He said: “The study is a valuable tool to support companies in growing their businesses. We aim to start in-depth conversations with entrepreneurs about the challenges they face today to achieve their goals and highlight opportunities for improvement. We know that in the supply chain exports are a challenge for most companies; our logistics expertise, technology and infrastructure help companies to overcome those challenges and successfully export.”
The study was developed using surveys in July of 2015 via telephone and online with 474 decision makers, and included in-depth interviews to achieve both qualitative and quantitative results. The findings show the challenges and opportunities in the export process in Mexico, mainly in the automotive, manufacturing and technology industries, which have grown and strengthened in the country.
According to the findings in the study, 90% of the companies stated that there are opportunities to have more efficient exports. The most important aspects of exporting are:
a) Speed and reliability on deliveries (86%),
Speed and reliability becomes highly important especially in the automotive, manufacturing and technology industries, due to the fact that most of the companies supply components and parts, which enter into a more complex process. In this part of the supply chain process, there is no room for delays because they could generate economic penalties for these companies. That's why 6 out of 10 companies consider speed of delivery among the main reasons to choose a logistic supplier.
b) The risk of loss or damage to the goods (83%)
The overall condition of export packages is also an important factor to the respondents. Among companies who mentioned having frequent problems with the packing and packaging process 71% indicated having suffered damage to their goods. In addition, 83% of these companies are taking actions to improve customer satisfaction and avoid rejected merchandise due to damage.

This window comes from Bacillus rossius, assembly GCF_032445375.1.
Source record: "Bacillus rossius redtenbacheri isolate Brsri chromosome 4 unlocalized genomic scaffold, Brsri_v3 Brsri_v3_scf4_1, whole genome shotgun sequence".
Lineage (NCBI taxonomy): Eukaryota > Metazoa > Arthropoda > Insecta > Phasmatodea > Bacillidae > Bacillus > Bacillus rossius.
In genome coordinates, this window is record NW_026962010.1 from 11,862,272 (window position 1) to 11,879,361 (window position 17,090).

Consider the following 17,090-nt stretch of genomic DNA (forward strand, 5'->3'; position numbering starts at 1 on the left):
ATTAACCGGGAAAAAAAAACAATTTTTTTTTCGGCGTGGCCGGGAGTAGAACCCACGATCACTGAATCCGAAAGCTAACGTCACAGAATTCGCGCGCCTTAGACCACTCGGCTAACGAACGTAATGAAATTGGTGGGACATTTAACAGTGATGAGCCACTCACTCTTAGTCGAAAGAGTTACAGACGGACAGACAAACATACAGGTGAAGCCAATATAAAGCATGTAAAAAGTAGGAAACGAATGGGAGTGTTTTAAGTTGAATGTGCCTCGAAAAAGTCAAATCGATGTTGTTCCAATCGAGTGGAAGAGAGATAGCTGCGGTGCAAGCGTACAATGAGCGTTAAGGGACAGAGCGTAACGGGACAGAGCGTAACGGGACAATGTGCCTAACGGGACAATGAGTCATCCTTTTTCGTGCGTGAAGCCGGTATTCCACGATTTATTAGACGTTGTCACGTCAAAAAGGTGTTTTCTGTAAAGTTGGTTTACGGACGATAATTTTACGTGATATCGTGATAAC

c) Efficient custom clearance process (82%)
Even though five out of 10 enterprises surveyed have an internal export department to coordinate their exports, the companies also emphasized the need for trained staff, with more experience and expertise in foreign trade and logistics. As a consequence, 84% of the surveyed executives mentioned that they look to solve customs procedures issues related to cross border, regulations and clearance by using a contracted logistics third party.
Mr. Picado said exporting companies are more likely to achieve their projected 12-month growth plans by tackling these and other challenges shown in the study, in partnership with a single logistics supplier offering end-to-end solutions, infrastructure, expertise, technology and a wide service portfolio.
He said: “Exports represent an important opportunity for our customers, so we did the study to provide a detailed outlook of the challenges and opportunities Mexican entrepreneurs face when exporting. We know that, due to the high quality of Mexican products in the automotive, aerospace or technology industries, Mexican companies have a great opportunity to expand into new markets.”